Interesting Tidbit: The genus name honors John Tradescant the elder who was a 17th-century English naturalist. He was a plant collector and the gardener for the Earl of Salisbury.
Why selected for this installation: This was chosen due to its disease resistance and its rich purple foliage and bright pink flowers. It tolerates low light, though it will lose some of its purple color, and medium water.

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Wax Plant
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Plant variety: Wax Plant
Scientific Name: Hoya carnosa
Common Names: Porcelain Flower, Wax Plant, Hoya, Honey Plant
Countries of Origin: Eastern Asia (India, Burma, China), Australia
Habit/Growth Requirements: This Dogbane family plant typically grows 2–4 feet high and 1–2 feet wide preferring a soil type that allows for air circulation around the roots.
Interesting Tidbit: This vine will climb a trellis, fence or other structure by winding itself in a counterclockwise direction. It also flowers on the same spurs every year, so do not remove them after the flower has faded.
Why selected for this installation: The white to pink flowers produce a light, sweet fragrance each year. It was also chosen because its foliage has a pleasing variegation on a thick, waxy leaf. It also has been shown to remove indoor pollutants from the air.

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Burro’s Tail
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Plant variety: Burro’s Tail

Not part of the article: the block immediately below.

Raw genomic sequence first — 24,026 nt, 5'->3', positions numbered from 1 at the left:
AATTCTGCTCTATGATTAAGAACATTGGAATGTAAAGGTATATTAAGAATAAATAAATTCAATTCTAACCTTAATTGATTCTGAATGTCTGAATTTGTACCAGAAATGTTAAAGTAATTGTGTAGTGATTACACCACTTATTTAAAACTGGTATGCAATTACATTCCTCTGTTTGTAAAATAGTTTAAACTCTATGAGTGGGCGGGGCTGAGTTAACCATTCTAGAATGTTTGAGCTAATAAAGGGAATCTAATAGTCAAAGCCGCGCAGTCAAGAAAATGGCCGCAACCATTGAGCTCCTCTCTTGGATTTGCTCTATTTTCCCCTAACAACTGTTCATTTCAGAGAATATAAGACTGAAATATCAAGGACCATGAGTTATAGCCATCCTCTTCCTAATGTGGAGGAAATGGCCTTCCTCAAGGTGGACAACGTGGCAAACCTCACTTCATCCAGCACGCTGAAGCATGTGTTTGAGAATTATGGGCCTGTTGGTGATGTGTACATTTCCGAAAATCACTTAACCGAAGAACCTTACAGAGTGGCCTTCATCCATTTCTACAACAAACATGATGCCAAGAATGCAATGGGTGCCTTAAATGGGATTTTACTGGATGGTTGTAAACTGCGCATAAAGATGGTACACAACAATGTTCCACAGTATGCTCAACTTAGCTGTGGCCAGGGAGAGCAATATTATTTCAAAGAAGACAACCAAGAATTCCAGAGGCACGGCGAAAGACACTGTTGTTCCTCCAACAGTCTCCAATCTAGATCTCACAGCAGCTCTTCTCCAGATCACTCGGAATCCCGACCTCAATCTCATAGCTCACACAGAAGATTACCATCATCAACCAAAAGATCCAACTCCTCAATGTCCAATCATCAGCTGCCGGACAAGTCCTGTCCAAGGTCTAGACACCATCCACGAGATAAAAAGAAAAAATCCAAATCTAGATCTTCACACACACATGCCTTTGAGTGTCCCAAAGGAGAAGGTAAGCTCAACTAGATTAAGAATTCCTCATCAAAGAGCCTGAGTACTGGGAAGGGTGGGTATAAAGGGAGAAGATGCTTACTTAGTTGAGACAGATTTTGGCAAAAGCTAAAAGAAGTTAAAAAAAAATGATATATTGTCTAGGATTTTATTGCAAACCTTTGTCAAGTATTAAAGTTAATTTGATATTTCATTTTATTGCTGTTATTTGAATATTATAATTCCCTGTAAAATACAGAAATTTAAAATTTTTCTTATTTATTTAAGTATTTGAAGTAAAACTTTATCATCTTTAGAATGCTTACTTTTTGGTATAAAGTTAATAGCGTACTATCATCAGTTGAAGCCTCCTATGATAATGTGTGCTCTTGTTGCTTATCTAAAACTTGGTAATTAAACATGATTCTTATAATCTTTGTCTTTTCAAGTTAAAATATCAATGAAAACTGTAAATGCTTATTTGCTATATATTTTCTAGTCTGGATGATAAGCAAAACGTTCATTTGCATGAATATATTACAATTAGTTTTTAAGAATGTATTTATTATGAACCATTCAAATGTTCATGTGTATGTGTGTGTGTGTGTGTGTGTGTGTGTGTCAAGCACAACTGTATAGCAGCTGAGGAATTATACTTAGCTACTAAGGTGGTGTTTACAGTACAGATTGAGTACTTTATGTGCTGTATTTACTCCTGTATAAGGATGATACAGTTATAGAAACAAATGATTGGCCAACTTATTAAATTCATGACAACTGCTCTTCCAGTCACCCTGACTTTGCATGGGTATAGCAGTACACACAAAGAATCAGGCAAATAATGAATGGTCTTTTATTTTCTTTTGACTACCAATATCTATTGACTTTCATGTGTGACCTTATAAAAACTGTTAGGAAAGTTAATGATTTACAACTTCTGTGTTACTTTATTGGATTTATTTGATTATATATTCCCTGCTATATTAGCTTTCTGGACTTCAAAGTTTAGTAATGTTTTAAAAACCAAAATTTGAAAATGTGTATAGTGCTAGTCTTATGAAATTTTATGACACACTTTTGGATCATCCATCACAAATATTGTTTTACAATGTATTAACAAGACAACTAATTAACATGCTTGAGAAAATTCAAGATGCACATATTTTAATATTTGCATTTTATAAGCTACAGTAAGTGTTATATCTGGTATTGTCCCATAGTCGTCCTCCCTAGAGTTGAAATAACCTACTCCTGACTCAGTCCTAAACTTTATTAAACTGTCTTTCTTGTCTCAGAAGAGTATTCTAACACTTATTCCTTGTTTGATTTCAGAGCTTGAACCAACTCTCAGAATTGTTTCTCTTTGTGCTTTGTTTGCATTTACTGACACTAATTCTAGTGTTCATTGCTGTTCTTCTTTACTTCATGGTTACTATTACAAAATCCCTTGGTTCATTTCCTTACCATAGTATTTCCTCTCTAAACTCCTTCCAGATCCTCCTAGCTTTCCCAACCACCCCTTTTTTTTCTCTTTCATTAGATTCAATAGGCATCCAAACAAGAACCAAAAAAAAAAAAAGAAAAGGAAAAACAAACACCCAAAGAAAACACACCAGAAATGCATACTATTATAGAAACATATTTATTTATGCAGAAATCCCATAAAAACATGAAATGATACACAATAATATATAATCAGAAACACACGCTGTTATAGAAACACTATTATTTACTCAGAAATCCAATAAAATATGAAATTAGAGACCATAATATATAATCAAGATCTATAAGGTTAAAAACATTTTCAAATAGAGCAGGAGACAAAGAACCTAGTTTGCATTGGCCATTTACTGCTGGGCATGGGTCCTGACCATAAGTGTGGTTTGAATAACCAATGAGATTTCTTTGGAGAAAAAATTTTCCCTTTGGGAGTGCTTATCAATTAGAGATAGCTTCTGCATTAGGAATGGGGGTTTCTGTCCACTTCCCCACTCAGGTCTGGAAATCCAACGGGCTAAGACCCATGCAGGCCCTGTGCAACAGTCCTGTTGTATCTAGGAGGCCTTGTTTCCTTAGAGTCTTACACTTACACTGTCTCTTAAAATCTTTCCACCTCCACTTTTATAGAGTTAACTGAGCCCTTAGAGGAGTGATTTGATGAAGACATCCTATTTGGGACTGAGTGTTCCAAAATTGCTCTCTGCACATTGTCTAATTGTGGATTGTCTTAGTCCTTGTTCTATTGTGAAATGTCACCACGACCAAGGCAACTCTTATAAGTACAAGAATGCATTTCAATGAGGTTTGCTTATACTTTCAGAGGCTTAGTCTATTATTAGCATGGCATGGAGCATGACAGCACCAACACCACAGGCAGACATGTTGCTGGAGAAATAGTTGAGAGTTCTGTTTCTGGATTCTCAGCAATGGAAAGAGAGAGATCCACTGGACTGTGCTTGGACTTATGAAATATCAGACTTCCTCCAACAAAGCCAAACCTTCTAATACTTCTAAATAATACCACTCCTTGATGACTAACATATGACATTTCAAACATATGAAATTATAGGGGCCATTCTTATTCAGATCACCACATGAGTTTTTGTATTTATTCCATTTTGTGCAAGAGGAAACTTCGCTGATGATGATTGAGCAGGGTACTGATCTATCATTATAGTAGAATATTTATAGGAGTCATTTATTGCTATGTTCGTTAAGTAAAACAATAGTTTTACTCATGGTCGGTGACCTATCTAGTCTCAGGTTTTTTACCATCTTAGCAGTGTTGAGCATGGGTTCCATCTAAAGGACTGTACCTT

Scientific Name: Sedum morganianum
Common Names: Burro’s Tail, Donkey Tail, Lamb’s Tail, Horse’s Tail
Countries of Origin: Southern Mexico, Honduras
Habit/Growth Requirements: Burro’s tail can reach up to 6 feet long in the right environment, but typically grow to about 2 feet long. It likes bright shade and medium to low water with a slightly acidic soil at a pH of 6.0.
Interesting Tidbit: Though in cultivation and commonly available since 1935, the naturally occurring habitat for this species was not discovered until 2010.
Why selected for this installation: The blue-green lush foliage provides such a unique texture in any plant-scape. It is a great performer indoors requiring little care.

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Swedish Ivy
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Plant variety: Swedish Ivy
Scientific Name: Plectranthus australis
Common Names: Swedish Ivy, Creeping Charlie, Swedish Begonia
Country of Origin: Southern Africa
Habit/Growth Requirements: Swedish Ivy grows 2–3 feet tall and wide in part shade and medium moisture levels making it an ideal candidate for indoor environments.
Interesting Tidbit: Though it would seem due to its names, both common and botanic, to have a mixed background, Swedish Ivy does not in fact hale from either Sweden or Australia, but the southern region of Africa including Madagascar and Mozambique.
Why selected for this installation: This wide, fleshy foliage provides a nice display year-round and it will even produce lovely white to lavender blooms under the right conditions.

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Goldfish Plant
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Plant variety: Goldfish Plant
Scientific Name: Columnea hirta
Common Names: Goldfish plant, Hairy Columnea
Countries of Origin: Costa Rica, Panama
Habit/Growth Requirements: This plant requires medium water levels and bright shade or part sun. It can get up to 3–4 feet wide and reaches 18 inches tall. It also prefers strongly acidic soils with a pH of 4.5–5.5.
Interesting Tidbit: After flowering, this plant prefers to rest for a few months with drier soil and cooler temperatures, especially in the evenings.
Why selected for this installation: The goldfish plants provide bright orange flowers year long and creates interest with its finely textured and glossy green foliage.

Intern Spotlight: Stephanie Strickland